by Andrea M. Darcy
“The road to hell is paved with good intentions,” according to an unknown proverb.
Would psychologists beg to differ?
The meaning of intention
What are we really talking about when we talk about our intentions? It refers to the reasons we do things. Of course our meaning for taking an action (intention), and then the outcome of that action (result), don’t always directly relate.
The power of intentions
It’s our intent around helping others that has the interest of psychologists. It seems that a desire to be useful and kind really does have an affect on those around us.
A study looked at three scenarios of giving chocolate, receiving a massage, and administering a shock. In all three situations, even the last one which wasn’t pleasant, knowing the giver had good intentions made a difference. The chocolate tasted better, the massage was perceived as more useful, and the shock was thought less painful.
When it came to the massage, which was carried out by an automatic massage chair, it was even just simply another person putting the switch on that made the experience better.
Why do I always let others down despite good intentions?
Always have good intentions? Want to make others happy, and do the right thing? But always just end up upsetting those around you? Until you start to wonder if it’s even worth trying at all?
Some of us don’t naturally see the perspective of others, or easily understand those around us. So we impose our own views onto the other person. Instead of remembering that the other person isn’t comfortable with heights, or thinking to ask, we simply go ahead and book a surprise day on a viewing tower high above the city. And then feel crushed when they have a panic attack.
When thinking through an action we are taking with an intent to help someone else, we need to ask:
- Have I considered their perspective of the situation?
- Is this a choice to actually help them, or is it really to make myself feel better? To feel useful and liked?
- Would it be a better idea to ask them what would be helpful, over assume I know?
Why good intentions for others are good for you, too
In some ways it’s obvious. If we have good intentions for others, they are more likely to have good intentions for us.
But there is also research that shows that if we consciously decide to do things to be kind, we feel better, regardless of how the other then treats us.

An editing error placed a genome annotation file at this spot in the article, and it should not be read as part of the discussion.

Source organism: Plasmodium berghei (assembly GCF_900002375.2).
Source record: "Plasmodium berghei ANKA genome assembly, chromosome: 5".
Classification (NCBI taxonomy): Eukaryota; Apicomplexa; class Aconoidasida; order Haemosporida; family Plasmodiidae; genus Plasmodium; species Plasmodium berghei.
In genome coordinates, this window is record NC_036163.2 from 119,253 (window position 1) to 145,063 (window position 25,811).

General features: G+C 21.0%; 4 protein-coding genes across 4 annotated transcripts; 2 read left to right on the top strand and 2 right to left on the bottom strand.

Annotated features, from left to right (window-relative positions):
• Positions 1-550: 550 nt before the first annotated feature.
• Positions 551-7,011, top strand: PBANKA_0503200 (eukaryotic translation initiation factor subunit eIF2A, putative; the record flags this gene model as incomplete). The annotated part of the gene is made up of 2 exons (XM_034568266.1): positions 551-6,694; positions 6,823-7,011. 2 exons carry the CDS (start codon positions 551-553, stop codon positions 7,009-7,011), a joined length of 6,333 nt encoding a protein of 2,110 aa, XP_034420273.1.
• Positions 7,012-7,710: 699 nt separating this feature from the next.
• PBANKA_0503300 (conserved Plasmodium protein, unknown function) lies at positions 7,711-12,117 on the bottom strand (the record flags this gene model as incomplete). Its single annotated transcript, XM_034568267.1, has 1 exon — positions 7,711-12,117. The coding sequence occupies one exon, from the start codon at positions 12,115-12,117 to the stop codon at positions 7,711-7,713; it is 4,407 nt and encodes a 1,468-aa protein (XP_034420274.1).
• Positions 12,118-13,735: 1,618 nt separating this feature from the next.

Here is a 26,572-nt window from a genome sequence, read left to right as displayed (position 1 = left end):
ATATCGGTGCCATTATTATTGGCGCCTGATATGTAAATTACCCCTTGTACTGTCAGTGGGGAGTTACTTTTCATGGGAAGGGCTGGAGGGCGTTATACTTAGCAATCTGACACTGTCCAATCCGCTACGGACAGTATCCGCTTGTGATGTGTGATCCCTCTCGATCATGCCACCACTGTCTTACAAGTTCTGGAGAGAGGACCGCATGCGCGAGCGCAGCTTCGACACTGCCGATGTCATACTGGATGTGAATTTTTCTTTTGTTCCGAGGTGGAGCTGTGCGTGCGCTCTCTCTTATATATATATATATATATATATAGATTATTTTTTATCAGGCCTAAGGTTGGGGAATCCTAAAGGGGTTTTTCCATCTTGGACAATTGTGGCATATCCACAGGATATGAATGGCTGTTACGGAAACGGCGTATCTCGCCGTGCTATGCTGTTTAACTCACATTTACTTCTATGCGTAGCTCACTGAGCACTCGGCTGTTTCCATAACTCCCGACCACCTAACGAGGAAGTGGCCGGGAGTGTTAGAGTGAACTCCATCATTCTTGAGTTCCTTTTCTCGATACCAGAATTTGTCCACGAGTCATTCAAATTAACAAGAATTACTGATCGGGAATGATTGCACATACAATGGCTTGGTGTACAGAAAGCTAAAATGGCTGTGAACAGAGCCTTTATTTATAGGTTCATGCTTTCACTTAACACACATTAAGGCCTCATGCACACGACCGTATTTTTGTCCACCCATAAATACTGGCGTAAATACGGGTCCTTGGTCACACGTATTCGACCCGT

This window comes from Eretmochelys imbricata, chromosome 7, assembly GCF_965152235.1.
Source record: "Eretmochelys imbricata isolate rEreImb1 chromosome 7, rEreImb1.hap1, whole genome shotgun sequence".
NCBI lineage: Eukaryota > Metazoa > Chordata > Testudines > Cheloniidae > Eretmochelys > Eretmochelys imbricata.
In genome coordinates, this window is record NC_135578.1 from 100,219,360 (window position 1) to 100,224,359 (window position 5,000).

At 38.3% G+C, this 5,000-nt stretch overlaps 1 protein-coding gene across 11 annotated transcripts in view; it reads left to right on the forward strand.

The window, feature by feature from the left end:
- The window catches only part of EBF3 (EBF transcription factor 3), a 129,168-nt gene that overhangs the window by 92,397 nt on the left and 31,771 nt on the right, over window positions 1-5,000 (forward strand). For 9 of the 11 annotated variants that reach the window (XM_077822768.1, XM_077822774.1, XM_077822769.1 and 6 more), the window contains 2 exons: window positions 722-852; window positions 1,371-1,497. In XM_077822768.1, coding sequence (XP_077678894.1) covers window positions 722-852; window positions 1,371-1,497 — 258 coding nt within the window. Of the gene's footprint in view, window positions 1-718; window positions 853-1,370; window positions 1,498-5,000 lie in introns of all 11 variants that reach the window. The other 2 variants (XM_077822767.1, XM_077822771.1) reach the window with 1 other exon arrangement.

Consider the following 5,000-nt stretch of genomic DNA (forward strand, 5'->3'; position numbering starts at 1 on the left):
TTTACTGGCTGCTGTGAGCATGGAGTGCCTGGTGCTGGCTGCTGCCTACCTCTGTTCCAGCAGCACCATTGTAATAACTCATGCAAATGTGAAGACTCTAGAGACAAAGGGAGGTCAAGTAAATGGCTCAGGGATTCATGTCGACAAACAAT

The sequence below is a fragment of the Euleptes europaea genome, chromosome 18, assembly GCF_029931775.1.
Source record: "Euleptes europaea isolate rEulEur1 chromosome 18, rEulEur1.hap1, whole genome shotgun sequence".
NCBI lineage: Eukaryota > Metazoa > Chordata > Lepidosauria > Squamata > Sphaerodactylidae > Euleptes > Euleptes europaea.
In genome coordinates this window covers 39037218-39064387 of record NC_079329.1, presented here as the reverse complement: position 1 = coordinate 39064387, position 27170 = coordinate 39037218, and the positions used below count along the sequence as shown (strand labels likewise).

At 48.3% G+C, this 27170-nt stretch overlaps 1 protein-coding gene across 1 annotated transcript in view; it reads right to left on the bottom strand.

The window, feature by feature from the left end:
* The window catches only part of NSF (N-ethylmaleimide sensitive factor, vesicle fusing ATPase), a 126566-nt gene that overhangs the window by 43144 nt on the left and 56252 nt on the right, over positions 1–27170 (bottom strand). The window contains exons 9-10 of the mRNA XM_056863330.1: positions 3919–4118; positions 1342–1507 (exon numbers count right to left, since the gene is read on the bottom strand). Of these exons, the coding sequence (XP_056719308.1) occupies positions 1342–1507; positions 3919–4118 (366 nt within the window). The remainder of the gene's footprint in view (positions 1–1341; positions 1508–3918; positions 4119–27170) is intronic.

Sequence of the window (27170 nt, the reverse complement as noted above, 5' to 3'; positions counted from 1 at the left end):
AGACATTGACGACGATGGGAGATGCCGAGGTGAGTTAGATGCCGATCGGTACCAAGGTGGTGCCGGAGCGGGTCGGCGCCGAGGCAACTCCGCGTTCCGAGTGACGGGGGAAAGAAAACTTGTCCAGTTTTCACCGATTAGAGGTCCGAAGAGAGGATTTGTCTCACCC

A study on university students with social anxiety found that actively engaging in acts of kindness, from washing dishes for roommates to mowing someone’s lawn, lowered anxiety and raised wellbeing.
What do you intend for yourself?
While we might have no trouble intending good things for others, it might be a different story when it comes to ourselves.
We might say that we intend to be happy, have a job we like, and be in a loving relationship. And we might consciously believe it. So then why do we feel miserable, keep taking jobs we hate, and find ourselves endlessly attracted to destructive relationships?
Even if we consciously intend good things for ourselves, it might be an entirely different story when it comes to our unconscious intentions. There we might find we have what are called ‘limiting beliefs’ — unconscious assumptions we made as children we then mistake as ‘fact’ and live our lives by. These can look like, ‘I am not worthy of love’, ‘I don’t deserve good things’, ‘the world is a terrible, dangerous place’.
If we believe we don’t deserve love, for example, our real intention is to ‘prove’ this true. So there we go, chasing yet another unavailable or critical partner.
To truly have good intentions for ourselves we need to look at what beliefs are holding us back, process the experiences that gave us such negative beliefs, and commit to having better ones.
But all my best intentions come to nothing…
Do you truly have the best of intentions for yourself? And others? But feel like you can’t get anything into action?
It’s not unusual to not meet all our intentions. For example, an American study found that less than 20 per cent of us keep up our New Years’ resolutions over the long term.
Sometimes it’s a case of understanding what a good goal is and how to implement it. This could mean learning the SMART model (specific, measurable, achievable, realistic, timely). It can also look like engaging others to support you and check in with you at certain points. (A Harvard study found that being prompted to do things increases our carry through).
But if you daily feel like you can never get done what needs to be done, forget things, or end up rushing things and not living up to your intentions? It’s worth learning about things that can affect our carry through, such as generalised anxiety disorder (GAD) and adult attention deficit disorder (ADHD).
Worry your inability to stay focussed is serious? We connect you with top talk therapists in central London locations. Or use our booking site to find your perfect UK-based therapist now, as well as online therapists you can book from overseas.
Andrea M. Darcy is a mental health and wellbeing expert with training in person-centred counselling and coaching. She often writes about trauma, relationships, and ADHD, and works as a consultant helping people plan their perfect therapy journey. Find her on Instagram @am_darcy